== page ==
This time, no students said the video was clear or straightforward. It confused them. And as a result, their test scores doubled.
So I was analyzing stories-as-game-theory-strategies, because that's what happens when a nerd attempts lit crit. I was framing The Boy Who Cried Wolf as an argument against using the always-defect strategy in an Iterated Prisoner's Dilemma. Essentially, keep on lying, and eventually peeps will stop cooperating with you. Then you get eaten by a wolf.
Yeah, so turns out, even kids don't buy this story.
A team of Canadian psychologists let kids play a game, gave them an obvious opportunity to cheat, then read them a short fable about lying, then asked them if they cheated. The control story was The Tortoise and the Hare. The fables about lying were Pinocchio (moral: lying leads to shame), Boy Who Cried Wolf (moral: lying causes personal harm), and George Washington's Cherry Tree (moral: honesty is praised).
The stories where lying was punished did no better than the control story at getting the kids to admit they cheated. However, the one story where honesty was rewarded, George Washington's Cherry Tree, made kids ‘more than three times less likely to lie’. They aspired to George's personal character, his ethos.
(When the story was modified so Lil' George was punished for lying, it did no better than the control. So, it is the honesty-being-rewarded, not the name recognition of G-Wash.)
Why didn't kids respond to the stories where lying was punished? Because they've already been told lying is wrong, and worse, adult behavior constantly contradicts what they say. Kids see their parents & teachers make white lies all the time, and be socially rewarded for it.
(This result was actually a bit of a relief to me. One ethical concern I had about storytelling-as-social-change is if it was, well... mind control. Manipulative. But fortunately, even toddlers can call bullshit on a story with threats of death-by-wolf.)
So with pathos, it's not enough to make kids feel bad about lying, you've got to make them feel good about telling the truth.
“Be for, not just against.”
Of course, I'm not an expert in any of these topics, (anti-ethos? anti-Appeal-To-Authority?) but I'm learning, and am trying my best to apply these lessons to the work I do... including this blog post!
First, there's ethos, personal character growth. I started off this article by showing how I used to follow the "everything sucks" style of criticism. I could have left this part out to make myself look better, but that would feel smug, holier-than-thou, off-putting. Instead, I wanted to show growth through my character.
And of course, there's logos, logic. First, I cited a bunch of scientific studies above. (Dear science journalists: don't just mention the results, mention the methodology! I want to know about the control group, dammit!) But I also structured this essay to flow logically. I use Therefore-And-But transitions, as coined by the creators of South Park, as well as make callbacks to previous "plot points", like how I just brought up South Park.
Finally, there's pathos, emotion. Which, uh, I just realized I haven't done a lot of that in this post yet. Hm. Okay, uh, let's see what the emotional core of this article should be... [scrolls all the way up]... doo de doo... Activism... Aristotle... Oh! “We need to carefully and compassionately craft the emotional content”. Sure, let me add a (!!!) next to “compassionately”.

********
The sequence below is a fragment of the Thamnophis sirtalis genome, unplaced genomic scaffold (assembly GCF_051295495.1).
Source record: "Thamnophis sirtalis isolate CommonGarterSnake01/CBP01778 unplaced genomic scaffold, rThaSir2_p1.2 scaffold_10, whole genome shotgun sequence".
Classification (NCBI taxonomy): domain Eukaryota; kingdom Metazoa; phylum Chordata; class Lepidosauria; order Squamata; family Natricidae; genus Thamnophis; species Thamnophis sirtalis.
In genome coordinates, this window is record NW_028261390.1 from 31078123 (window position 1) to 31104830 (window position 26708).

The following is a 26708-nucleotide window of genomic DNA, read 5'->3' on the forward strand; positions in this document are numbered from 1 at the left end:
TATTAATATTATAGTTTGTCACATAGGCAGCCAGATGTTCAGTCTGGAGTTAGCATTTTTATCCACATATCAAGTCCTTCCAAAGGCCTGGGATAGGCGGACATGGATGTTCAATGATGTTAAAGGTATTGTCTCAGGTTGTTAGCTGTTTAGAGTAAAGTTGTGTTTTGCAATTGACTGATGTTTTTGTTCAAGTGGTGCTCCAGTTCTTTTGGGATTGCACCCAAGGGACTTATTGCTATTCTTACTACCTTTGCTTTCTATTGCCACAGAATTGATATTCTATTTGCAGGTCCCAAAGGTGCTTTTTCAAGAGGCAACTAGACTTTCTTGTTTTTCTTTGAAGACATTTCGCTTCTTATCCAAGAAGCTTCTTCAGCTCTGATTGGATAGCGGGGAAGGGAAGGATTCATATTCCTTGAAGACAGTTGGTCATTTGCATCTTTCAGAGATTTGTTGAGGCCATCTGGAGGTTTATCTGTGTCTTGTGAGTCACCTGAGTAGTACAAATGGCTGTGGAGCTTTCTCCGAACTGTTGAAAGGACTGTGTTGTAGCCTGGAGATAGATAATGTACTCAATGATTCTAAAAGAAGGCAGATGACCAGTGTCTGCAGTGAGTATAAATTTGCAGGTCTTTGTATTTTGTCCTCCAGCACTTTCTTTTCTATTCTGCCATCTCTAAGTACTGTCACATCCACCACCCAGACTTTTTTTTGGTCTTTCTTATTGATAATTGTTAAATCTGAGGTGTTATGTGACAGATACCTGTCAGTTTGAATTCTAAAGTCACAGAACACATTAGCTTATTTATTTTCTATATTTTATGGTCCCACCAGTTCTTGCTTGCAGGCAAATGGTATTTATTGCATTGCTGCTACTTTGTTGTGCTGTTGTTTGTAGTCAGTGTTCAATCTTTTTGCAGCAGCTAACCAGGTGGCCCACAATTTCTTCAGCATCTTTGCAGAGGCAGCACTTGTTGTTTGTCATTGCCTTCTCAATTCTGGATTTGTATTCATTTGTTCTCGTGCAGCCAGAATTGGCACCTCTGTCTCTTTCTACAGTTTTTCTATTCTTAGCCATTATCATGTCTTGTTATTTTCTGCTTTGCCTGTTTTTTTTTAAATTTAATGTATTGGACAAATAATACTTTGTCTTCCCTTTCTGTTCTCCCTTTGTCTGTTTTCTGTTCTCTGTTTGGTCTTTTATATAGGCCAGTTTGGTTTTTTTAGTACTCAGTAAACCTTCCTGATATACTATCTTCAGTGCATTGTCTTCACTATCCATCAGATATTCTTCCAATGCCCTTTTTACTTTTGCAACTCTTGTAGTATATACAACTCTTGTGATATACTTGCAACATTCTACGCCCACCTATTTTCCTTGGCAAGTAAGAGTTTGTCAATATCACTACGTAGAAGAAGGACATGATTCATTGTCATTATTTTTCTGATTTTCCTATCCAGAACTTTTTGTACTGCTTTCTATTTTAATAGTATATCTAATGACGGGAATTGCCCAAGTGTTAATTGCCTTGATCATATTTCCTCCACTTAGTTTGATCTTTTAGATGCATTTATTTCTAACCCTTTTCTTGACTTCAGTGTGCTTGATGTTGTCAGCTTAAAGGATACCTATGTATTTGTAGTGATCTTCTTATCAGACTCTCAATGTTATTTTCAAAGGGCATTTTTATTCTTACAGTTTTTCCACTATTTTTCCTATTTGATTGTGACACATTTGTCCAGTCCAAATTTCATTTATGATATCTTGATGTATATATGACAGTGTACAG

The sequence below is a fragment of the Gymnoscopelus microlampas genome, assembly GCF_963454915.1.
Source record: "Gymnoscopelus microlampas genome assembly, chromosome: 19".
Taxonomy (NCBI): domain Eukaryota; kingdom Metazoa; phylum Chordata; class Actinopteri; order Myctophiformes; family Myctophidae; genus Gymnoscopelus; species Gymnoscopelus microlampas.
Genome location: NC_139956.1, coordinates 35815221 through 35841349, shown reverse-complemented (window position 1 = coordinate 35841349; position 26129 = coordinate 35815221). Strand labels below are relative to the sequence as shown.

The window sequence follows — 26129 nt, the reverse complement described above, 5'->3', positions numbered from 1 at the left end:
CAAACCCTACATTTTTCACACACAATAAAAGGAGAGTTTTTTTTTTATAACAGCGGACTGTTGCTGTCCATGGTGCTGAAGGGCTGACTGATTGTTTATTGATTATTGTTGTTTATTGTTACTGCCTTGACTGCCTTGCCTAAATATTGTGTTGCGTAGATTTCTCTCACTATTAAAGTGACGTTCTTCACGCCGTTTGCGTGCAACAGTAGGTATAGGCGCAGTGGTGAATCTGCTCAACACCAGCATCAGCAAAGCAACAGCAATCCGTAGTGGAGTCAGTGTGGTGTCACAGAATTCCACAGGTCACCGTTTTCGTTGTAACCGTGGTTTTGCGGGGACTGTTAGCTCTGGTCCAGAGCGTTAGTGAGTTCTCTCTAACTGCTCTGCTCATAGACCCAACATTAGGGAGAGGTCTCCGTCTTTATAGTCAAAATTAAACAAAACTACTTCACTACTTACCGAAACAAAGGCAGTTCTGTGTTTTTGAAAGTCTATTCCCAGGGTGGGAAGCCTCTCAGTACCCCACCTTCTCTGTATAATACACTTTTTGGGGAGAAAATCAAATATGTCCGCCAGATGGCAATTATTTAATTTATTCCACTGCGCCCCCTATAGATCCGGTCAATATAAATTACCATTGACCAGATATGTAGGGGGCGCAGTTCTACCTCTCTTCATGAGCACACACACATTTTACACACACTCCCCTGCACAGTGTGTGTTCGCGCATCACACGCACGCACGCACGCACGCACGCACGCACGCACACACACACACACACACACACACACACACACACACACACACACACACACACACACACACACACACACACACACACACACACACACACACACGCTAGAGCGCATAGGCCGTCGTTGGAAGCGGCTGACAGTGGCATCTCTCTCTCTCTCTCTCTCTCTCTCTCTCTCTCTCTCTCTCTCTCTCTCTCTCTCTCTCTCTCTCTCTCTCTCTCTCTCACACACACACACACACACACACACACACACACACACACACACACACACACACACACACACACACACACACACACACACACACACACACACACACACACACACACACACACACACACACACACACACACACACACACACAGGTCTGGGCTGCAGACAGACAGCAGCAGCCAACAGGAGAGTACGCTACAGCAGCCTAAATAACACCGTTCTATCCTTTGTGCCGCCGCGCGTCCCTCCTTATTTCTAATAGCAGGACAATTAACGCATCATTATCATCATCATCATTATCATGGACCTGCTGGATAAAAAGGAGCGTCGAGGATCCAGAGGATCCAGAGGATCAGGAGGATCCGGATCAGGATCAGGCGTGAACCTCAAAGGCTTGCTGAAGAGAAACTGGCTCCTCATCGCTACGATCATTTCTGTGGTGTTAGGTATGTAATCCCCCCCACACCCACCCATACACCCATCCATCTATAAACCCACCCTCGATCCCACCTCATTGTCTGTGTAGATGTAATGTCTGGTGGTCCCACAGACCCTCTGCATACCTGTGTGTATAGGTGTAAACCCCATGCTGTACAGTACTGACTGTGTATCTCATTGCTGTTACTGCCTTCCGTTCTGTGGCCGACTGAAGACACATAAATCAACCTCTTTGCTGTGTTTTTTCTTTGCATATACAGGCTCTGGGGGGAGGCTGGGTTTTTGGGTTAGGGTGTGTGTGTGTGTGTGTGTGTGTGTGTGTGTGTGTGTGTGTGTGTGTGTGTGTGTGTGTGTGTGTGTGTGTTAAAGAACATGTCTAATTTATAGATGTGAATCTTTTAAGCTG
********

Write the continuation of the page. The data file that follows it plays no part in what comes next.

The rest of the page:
Because at its core, that's what I'm trying to argue for today.
We're not that different.
In The Righteous Mind, that book on the psychology of morality, which I can honestly say changed my life, the author lists 6 Moral Foundations. These foundations were discovered by surveying people across countries and cultures. It's a self-admittedly incomplete list, but they are:
If you're like me, you might find some of these important, some irrelevant, but here's the thing - we all share these foundations, to some degree. Yes, even the most evil communities you can think of. Fascism's just Authority turned up to eleven. A bloody vendetta is Proportionality that's gone too far. A surveillance state is Care mixed with paranoia. ISIS is a warped, deadly combination of Sanctity, Loyalty, and Anti-Oppression.
Combined with the infamous Milgram experiments, which showed that two-thirds of us would obey orders to administer a lethal shock, all this goes to show that we're all capable of great acts of evil, and we're not so different from the monsters we condemn.
And that makes me feel GREAT!
No, seriously, because the 6 Moral Foundations finally gave me a way to understand anybody. This book has made me more compassionate, more empathetic, and gave me a slighter better grasp on how my fellow humans tick.
For example, I once couldn't understand many of the "backwards" beliefs that some developing nations have, the kind Miguel Sabido tackled with his soap operas. Why would anyone believe girls didn't deserve education? What bag-of-dicks would shoot Malala Yousafzai? I couldn't even begin to comprehend it.
Then, I realized I was born in an East Asian country where Confucian values rule. Not too bad. Even non-Confucians like Confucius. But the most important tenet of Confucianism is the stability of family, even over individual freedom. Family is sacred. (Sanctity) The mother obeys the father. (Authority) Blood is thicker than water. (Loyalty) Even in the West, lots of peeps still care deeply about family, for good reason. But in developing nations, family isn't just social, it's a deeply economical institution that could mean feast or famine.